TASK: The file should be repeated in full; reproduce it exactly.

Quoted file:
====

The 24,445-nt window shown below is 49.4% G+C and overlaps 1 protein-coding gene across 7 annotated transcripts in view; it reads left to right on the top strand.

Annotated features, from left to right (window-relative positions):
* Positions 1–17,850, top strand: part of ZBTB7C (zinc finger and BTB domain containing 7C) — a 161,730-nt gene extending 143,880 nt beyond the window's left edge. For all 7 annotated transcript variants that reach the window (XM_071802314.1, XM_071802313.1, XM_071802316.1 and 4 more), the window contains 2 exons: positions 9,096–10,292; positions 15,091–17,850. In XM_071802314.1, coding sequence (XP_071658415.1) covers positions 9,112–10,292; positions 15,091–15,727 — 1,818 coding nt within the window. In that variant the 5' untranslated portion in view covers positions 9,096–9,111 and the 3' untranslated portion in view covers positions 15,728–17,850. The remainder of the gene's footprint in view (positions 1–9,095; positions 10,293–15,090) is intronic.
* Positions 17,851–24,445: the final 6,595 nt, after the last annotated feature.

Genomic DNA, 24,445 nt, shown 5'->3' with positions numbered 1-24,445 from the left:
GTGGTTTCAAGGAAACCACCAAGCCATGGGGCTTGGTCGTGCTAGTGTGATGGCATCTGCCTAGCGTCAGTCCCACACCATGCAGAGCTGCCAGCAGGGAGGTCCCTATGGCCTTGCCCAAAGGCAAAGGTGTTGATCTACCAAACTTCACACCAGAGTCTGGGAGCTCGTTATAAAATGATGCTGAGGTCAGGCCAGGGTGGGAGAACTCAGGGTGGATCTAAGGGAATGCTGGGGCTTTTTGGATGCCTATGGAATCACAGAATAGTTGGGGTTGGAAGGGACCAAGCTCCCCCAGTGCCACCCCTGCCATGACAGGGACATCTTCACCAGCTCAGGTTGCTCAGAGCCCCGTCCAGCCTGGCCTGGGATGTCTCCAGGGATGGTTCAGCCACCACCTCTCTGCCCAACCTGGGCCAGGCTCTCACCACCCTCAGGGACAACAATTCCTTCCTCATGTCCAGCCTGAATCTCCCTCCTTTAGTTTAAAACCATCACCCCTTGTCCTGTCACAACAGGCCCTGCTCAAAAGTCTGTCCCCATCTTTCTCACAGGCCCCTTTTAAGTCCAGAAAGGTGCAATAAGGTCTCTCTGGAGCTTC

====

The 24,445-nt window shown below is 49.4% G+C and overlaps 1 protein-coding gene across 7 annotated transcripts in view; it reads left to right on the top strand.

Annotated features, from left to right (window-relative positions):
* Positions 1–17,850, top strand: part of ZBTB7C (zinc finger and BTB domain containing 7C) — a 161,730-nt gene extending 143,880 nt beyond the window's left edge. For all 7 annotated transcript variants that reach the window (XM_071802314.1, XM_071802313.1, XM_071802316.1 and 4 more), the window contains 2 exons: positions 9,096–10,292; positions 15,091–17,850. In XM_071802314.1, coding sequence (XP_071658415.1) covers positions 9,112–10,292; positions 15,091–15,727 — 1,818 coding nt within the window. In that variant the 5' untranslated portion in view covers positions 9,096–9,111 and the 3' untranslated portion in view covers positions 15,728–17,850. The remainder of the gene's footprint in view (positions 1–9,095; positions 10,293–15,090) is intronic.
* Positions 17,851–24,445: the final 6,595 nt, after the last annotated feature.

Genomic DNA, 24,445 nt, shown 5'->3' with positions numbered 1-24,445 from the left:
GTGGTTTCAAGGAAACCACCAAGCCATGGGGCTTGGTCGTGCTAGTGTGATGGCATCTGCCTAGCGTCAGTCCCACACCATGCAGAGCTGCCAGCAGGGAGGTCCCTATGGCCTTGCCCAAAGGCAAAGGTGTTGATCTACCAAACTTCACACCAGAGTCTGGGAGCTCGTTATAAAATGATGCTGAGGTCAGGCCAGGGTGGGAGAACTCAGGGTGGATCTAAGGGAATGCTGGGGCTTTTTGGATGCCTATGGAATCACAGAATAGTTGGGGTTGGAAGGGACCAAGCTCCCCCAGTGCCACCCCTGCCATGACAGGGACATCTTCACCAGCTCAGGTTGCTCAGAGCCCCGTCCAGCCTGGCCTGGGATGTCTCCAGGGATGGTTCAGCCACCACCTCTCTGCCCAACCTGGGCCAGGCTCTCACCACCCTCAGGGACAACAATTCCTTCCTCATGTCCAGCCTGAATCTCCCTCCTTTAGTTTAAAACCATCACCCCTTGTCCTGTCACAACAGGCCCTGCTCAAAAGTCTGTCCCCATCTTTCTCACAGGCCCCTTTTAAGTCCAGAAAGGTGCAATAAGGTCTCTCTGGAGCTTC